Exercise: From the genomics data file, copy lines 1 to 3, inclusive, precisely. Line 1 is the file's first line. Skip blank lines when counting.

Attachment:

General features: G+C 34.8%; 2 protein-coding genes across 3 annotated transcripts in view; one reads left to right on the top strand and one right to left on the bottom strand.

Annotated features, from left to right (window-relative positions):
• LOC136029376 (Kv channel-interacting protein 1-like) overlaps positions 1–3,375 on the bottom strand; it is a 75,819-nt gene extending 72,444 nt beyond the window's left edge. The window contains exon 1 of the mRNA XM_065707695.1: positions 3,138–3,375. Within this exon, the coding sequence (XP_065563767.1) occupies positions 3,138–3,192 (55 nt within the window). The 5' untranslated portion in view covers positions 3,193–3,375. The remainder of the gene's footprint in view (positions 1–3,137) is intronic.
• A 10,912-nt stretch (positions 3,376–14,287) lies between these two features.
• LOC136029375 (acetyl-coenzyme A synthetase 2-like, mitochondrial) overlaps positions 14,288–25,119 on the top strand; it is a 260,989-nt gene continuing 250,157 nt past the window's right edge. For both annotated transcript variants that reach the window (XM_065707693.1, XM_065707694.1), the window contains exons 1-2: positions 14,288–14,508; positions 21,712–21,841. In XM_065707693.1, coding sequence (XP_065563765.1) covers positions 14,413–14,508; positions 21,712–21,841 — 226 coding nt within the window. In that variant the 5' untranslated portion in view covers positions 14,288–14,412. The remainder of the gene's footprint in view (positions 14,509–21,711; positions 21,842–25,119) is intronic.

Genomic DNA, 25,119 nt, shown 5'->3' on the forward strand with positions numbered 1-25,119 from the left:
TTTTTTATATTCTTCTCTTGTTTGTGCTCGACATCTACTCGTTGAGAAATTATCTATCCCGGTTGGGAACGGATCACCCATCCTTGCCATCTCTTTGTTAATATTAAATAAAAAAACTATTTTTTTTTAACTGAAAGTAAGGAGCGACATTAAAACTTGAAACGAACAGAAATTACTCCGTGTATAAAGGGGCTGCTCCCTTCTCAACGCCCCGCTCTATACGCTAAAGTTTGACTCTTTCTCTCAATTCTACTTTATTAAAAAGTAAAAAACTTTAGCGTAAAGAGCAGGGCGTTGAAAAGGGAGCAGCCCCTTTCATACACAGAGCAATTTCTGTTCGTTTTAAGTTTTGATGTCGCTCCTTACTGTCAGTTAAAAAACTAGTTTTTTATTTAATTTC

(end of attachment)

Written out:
General features: G+C 34.8%; 2 protein-coding genes across 3 annotated transcripts in view; one reads left to right on the top strand and one right to left on the bottom strand.

Annotated features, from left to right (window-relative positions):
• LOC136029376 (Kv channel-interacting protein 1-like) overlaps positions 1–3,375 on the bottom strand; it is a 75,819-nt gene extending 72,444 nt beyond the window's left edge. The window contains exon 1 of the mRNA XM_065707695.1: positions 3,138–3,375. Within this exon, the coding sequence (XP_065563767.1) occupies positions 3,138–3,192 (55 nt within the window). The 5' untranslated portion in view covers positions 3,193–3,375. The remainder of the gene's footprint in view (positions 1–3,137) is intronic.